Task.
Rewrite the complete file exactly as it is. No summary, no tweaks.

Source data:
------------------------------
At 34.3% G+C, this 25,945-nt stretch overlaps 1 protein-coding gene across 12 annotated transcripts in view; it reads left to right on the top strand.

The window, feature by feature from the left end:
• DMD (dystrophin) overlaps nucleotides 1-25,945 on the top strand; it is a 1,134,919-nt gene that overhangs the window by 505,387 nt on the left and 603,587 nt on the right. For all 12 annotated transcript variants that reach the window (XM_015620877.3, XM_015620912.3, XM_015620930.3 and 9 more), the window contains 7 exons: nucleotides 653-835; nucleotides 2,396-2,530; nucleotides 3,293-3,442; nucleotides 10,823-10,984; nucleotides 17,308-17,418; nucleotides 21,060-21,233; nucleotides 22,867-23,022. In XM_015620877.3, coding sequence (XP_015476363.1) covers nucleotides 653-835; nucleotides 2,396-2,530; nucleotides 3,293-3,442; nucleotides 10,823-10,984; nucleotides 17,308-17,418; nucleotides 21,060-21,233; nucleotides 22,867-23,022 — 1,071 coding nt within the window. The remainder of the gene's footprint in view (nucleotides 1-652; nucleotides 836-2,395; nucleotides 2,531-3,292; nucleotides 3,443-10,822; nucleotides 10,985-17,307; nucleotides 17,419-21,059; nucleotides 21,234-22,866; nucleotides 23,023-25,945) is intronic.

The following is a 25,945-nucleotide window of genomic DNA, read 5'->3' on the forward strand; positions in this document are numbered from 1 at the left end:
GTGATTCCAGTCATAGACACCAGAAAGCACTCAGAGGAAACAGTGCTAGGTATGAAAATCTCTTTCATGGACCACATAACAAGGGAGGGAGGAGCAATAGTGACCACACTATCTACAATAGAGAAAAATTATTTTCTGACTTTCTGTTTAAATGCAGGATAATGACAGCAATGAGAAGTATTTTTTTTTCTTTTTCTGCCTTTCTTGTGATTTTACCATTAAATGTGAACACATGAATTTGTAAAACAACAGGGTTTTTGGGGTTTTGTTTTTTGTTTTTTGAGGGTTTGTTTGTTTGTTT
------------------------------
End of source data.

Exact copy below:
At 34.3% G+C, this 25,945-nt stretch overlaps 1 protein-coding gene across 12 annotated transcripts in view; it reads left to right on the top strand.

The window, feature by feature from the left end:
• DMD (dystrophin) overlaps nucleotides 1-25,945 on the top strand; it is a 1,134,919-nt gene that overhangs the window by 505,387 nt on the left and 603,587 nt on the right. For all 12 annotated transcript variants that reach the window (XM_015620877.3, XM_015620912.3, XM_015620930.3 and 9 more), the window contains 7 exons: nucleotides 653-835; nucleotides 2,396-2,530; nucleotides 3,293-3,442; nucleotides 10,823-10,984; nucleotides 17,308-17,418; nucleotides 21,060-21,233; nucleotides 22,867-23,022. In XM_015620877.3, coding sequence (XP_015476363.1) covers nucleotides 653-835; nucleotides 2,396-2,530; nucleotides 3,293-3,442; nucleotides 10,823-10,984; nucleotides 17,308-17,418; nucleotides 21,060-21,233; nucleotides 22,867-23,022 — 1,071 coding nt within the window. The remainder of the gene's footprint in view (nucleotides 1-652; nucleotides 836-2,395; nucleotides 2,531-3,292; nucleotides 3,443-10,822; nucleotides 10,985-17,307; nucleotides 17,419-21,059; nucleotides 21,234-22,866; nucleotides 23,023-25,945) is intronic.

The following is a 25,945-nucleotide window of genomic DNA, read 5'->3' on the forward strand; positions in this document are numbered from 1 at the left end:
GTGATTCCAGTCATAGACACCAGAAAGCACTCAGAGGAAACAGTGCTAGGTATGAAAATCTCTTTCATGGACCACATAACAAGGGAGGGAGGAGCAATAGTGACCACACTATCTACAATAGAGAAAAATTATTTTCTGACTTTCTGTTTAAATGCAGGATAATGACAGCAATGAGAAGTATTTTTTTTTCTTTTTCTGCCTTTCTTGTGATTTTACCATTAAATGTGAACACATGAATTTGTAAAACAACAGGGTTTTTGGGGTTTTGTTTTTTGTTTTTTGAGGGTTTGTTTGTTTGTTT